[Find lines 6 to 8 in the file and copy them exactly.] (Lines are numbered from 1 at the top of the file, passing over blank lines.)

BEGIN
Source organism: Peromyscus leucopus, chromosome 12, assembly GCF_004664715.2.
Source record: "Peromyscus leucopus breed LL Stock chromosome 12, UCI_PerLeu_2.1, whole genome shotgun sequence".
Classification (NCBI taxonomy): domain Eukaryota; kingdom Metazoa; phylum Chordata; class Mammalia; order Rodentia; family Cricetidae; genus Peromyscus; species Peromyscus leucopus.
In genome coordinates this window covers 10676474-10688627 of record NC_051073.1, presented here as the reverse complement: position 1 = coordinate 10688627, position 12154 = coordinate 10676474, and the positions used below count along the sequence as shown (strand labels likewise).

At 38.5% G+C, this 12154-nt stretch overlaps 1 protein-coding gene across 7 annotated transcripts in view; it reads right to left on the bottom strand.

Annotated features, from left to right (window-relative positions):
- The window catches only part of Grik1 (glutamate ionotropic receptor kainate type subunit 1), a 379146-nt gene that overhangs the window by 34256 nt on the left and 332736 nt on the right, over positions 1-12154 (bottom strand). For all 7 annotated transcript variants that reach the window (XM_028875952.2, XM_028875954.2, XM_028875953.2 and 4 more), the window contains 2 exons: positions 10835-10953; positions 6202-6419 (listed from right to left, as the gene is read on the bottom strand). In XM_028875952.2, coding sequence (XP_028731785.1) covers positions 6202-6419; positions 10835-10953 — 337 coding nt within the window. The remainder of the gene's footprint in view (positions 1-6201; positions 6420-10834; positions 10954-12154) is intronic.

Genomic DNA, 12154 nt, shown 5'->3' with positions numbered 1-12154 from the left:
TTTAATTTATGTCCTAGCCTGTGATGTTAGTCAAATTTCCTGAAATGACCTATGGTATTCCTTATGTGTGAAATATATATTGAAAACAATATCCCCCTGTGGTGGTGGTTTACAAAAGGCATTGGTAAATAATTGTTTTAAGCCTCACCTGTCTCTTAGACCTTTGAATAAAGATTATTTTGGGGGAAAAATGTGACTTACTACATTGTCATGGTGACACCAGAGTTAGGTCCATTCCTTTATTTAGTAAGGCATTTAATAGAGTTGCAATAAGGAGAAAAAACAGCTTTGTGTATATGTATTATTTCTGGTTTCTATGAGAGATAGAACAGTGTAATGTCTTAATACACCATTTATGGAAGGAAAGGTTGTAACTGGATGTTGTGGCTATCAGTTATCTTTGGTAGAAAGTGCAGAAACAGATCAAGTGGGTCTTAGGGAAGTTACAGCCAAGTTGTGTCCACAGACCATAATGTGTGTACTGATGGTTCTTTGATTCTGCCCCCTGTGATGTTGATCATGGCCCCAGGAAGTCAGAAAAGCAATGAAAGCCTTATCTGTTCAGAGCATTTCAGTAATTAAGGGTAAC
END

Annotated features, from left to right (window-relative positions):
- The window catches only part of Grik1 (glutamate ionotropic receptor kainate type subunit 1), a 379146-nt gene that overhangs the window by 34256 nt on the left and 332736 nt on the right, over positions 1-12154 (bottom strand). For all 7 annotated transcript variants that reach the window (XM_028875952.2, XM_028875954.2, XM_028875953.2 and 4 more), the window contains 2 exons: positions 10835-10953; positions 6202-6419 (listed from right to left, as the gene is read on the bottom strand). In XM_028875952.2, coding sequence (XP_028731785.1) covers positions 6202-6419; positions 10835-10953 — 337 coding nt within the window. The remainder of the gene's footprint in view (positions 1-6201; positions 6420-10834; positions 10954-12154) is intronic.

Genomic DNA, 12154 nt, shown 5'->3' with positions numbered 1-12154 from the left: